The custom voicemail message works great, and I haven’t really attempted to try any of the other features like international calling. Really, I am using Google Voice to enhance my voicemail experience, and thus far it’s only adding an extra step (or more) before I can listen to my message. I’m aware that voice to text transcription is not an easy thing to do, and I have confidence that Google will eventually get it right.

But, until then, I’m going back to standard iPhone voicemail and clients and drinking buddies alike will both be getting the same away message.

6 Responses to “Google Voicemail Review”

  1. Lee Dorfman 12. Nov, 2009 at 2:19 am #

    You might want to try Youmail or Quicktate. Youmail offers many of the same features as google voice and then some. Quicktate does most of their voicemail transcription and it is extremely accurate.

  2. victor brunetti 14. Nov, 2009 at 8:46 am #

    We’re all Victims Johnny.

  3. Johnnyjuice 25. Nov, 2009 at 1:01 pm #

    I have tried Youmail before, before they released their iPhone app. I haven’t tried their transcription service because you have to pay for subscriptions while Google Voice is free.

  4. GregB 13. Aug, 2010 at 3:03 pm #

    The ONLY good thing about Google Voice is its price (free). Everything else is a disappointment. I used the “Webley” (now called “CommuniKate”) for years and loved its rich feature set: complex routing rules based upon incoming phone number or prefix, easy & accurate voice command recognition, easy navigation, no restrictions on number of accounts having same cell or landline numbers registered to them, integrated fax service, excellent text to voice mail reader, easy conference calling, support of group numbers, easy on-the-fly call forwarding or “follow me” based upon caller ID, dedicated 800 inbound number, etc, etc, etc. Only problem was cost: 10cents/min on every call.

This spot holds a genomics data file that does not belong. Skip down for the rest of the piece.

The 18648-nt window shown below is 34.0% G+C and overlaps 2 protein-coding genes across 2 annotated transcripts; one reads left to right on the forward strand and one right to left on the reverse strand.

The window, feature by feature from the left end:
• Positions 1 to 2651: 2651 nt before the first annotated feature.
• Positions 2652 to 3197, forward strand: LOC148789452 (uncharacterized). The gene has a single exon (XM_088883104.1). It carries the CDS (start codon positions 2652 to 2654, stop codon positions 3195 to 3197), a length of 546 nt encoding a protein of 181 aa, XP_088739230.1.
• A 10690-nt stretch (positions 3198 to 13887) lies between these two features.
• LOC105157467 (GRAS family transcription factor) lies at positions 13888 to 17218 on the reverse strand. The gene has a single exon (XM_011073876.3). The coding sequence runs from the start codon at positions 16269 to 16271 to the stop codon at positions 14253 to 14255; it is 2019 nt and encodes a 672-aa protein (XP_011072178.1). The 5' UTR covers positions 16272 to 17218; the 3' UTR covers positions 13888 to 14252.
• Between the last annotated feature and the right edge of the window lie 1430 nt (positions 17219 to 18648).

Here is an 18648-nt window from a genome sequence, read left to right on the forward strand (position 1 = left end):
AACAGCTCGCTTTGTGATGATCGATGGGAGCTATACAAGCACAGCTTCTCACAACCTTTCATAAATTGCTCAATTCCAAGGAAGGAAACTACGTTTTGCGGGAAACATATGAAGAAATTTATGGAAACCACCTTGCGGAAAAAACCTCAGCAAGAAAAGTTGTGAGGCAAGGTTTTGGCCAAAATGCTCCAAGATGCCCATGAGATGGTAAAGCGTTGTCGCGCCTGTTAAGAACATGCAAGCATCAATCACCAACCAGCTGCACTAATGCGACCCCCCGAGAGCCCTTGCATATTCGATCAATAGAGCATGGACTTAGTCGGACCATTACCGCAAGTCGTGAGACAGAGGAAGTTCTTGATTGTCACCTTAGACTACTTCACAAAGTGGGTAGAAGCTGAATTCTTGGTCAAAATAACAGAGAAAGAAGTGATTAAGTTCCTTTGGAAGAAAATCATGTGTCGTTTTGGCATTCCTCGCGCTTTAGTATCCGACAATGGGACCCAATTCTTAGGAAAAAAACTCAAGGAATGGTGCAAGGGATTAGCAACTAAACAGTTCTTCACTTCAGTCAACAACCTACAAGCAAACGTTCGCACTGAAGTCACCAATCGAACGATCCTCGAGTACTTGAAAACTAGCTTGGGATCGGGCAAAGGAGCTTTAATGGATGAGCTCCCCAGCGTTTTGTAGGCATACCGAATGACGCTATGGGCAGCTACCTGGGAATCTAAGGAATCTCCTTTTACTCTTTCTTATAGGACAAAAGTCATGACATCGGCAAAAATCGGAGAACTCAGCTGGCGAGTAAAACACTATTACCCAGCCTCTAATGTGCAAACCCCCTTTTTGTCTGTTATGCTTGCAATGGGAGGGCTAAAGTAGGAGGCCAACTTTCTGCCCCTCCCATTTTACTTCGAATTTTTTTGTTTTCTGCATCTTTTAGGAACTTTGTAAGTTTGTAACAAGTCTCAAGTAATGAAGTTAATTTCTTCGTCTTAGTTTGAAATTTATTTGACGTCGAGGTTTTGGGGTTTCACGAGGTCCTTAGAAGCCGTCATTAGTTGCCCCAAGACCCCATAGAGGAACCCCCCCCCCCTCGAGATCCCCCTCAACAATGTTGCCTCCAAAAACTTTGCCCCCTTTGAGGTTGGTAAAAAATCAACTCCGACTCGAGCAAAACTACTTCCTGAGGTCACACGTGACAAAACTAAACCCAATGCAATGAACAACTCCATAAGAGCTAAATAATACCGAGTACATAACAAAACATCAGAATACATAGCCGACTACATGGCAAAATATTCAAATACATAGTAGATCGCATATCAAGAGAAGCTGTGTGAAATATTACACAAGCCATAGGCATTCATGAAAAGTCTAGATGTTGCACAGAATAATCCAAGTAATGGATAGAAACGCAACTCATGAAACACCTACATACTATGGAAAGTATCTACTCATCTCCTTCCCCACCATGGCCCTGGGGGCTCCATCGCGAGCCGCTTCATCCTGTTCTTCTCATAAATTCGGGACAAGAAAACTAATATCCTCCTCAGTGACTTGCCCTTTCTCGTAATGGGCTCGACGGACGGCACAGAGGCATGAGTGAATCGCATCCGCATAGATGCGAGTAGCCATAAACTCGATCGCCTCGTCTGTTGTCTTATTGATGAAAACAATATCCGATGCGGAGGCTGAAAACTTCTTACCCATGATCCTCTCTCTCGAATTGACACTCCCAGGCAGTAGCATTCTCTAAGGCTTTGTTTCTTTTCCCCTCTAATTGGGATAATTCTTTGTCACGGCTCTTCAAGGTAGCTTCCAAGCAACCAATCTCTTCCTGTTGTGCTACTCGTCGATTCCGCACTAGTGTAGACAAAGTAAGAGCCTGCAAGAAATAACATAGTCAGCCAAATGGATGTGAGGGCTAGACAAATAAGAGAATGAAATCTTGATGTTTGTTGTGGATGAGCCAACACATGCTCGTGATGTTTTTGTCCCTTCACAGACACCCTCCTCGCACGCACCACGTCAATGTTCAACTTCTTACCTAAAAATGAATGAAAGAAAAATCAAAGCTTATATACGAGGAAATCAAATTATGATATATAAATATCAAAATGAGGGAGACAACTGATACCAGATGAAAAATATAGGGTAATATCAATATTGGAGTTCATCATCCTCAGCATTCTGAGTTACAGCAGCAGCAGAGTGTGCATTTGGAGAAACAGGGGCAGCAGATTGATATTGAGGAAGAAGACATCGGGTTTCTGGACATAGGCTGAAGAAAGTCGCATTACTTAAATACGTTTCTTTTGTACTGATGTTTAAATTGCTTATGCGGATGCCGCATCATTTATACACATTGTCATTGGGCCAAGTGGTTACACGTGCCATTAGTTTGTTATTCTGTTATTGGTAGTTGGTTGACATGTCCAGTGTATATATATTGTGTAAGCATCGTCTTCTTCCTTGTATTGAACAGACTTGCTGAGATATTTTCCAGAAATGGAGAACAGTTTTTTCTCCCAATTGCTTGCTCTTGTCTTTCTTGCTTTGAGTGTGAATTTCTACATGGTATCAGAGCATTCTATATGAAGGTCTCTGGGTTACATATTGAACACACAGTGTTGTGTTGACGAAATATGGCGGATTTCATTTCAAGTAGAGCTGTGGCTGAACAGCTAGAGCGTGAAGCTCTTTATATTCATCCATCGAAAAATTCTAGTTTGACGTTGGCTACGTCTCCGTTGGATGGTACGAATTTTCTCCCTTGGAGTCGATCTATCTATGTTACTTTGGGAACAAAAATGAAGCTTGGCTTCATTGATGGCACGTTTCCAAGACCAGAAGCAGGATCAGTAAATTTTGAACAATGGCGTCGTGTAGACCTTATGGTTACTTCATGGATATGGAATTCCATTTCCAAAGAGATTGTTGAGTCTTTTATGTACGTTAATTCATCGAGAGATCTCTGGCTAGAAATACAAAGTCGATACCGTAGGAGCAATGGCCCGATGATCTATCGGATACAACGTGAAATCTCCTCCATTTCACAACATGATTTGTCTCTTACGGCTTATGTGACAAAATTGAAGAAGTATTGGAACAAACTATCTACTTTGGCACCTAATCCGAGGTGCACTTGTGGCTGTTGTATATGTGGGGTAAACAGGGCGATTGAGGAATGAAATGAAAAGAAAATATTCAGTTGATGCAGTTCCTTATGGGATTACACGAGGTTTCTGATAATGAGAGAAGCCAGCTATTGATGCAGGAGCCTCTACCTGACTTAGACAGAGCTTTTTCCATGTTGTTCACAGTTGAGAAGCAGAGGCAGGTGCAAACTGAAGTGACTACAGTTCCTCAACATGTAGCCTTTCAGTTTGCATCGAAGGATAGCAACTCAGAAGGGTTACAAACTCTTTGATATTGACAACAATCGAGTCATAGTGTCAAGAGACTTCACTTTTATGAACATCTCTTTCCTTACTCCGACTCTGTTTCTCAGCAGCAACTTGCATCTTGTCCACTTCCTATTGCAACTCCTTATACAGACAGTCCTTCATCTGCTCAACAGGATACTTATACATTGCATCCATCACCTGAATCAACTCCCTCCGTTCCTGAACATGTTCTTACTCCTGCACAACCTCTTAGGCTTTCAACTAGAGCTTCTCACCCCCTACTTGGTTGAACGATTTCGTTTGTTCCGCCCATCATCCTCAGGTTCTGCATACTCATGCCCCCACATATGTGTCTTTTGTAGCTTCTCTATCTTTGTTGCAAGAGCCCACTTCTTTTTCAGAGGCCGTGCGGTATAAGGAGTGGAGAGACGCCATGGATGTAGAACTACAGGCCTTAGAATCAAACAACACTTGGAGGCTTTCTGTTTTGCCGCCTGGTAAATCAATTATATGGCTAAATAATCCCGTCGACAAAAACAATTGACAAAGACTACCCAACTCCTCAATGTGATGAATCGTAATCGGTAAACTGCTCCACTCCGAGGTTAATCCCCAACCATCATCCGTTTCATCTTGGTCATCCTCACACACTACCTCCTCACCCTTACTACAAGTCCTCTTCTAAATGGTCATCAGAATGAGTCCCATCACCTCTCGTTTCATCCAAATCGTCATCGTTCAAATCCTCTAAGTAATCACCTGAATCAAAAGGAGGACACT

Google has been a HUGE disappointment (as are most of Google’s offerings outside of Search). At the forefront of my complaints: no voice recognition, so each time a call comes in and I’m in my car connected with Bluetooth, I have to fish in my pocket for my phone to use the number pad instead of being able to speak “one” or “two” to route calls. Also, the inability to register a moble number with more than one account or the ability to register a home number with more than two Google Voice accounts (I have a family with 4 members and a single home landline to share). What was Google thinking?

    I’ll probably drop Google Voice soon and go back to a paid service that is feature-rich enough to be useful.

  5. Johnnyjuice 18. Aug, 2010 at 9:24 am #

    Greg, I agree.

    Until Google can get a feature set that is comparable to other services I can’t see it taking off. It seems that Google is just launching a lot of trial & error services (Voice, Buzz, Wave) and seeing what sticks.

    I think that this approach to new services leaves a lot to be desired. Too many of their new services dont live up to their advertisements & expectations.

  6. whyJoe 10. Jun, 2011 at 11:23 am #

    Fast-forward 6 months and Google Voice hasn’t introduced a single new feature. The web interface is still so bad that you can’t even mark all messages as read. Seriously. I am wondering if Voice is just a way for Google to get free data for voice recognition and/or marketing, the way they used 1-800-GOOG-411 (now discontinued.)

    It’s a wonder the features haven’t been upgraded and Google Voice well-integrated into Android phones, as this could be a major diferentiation point.

    I still use Google Voice because of the price: free. But I can’t wait to jump ship the moment my phone platform gets integrated visual voicemail.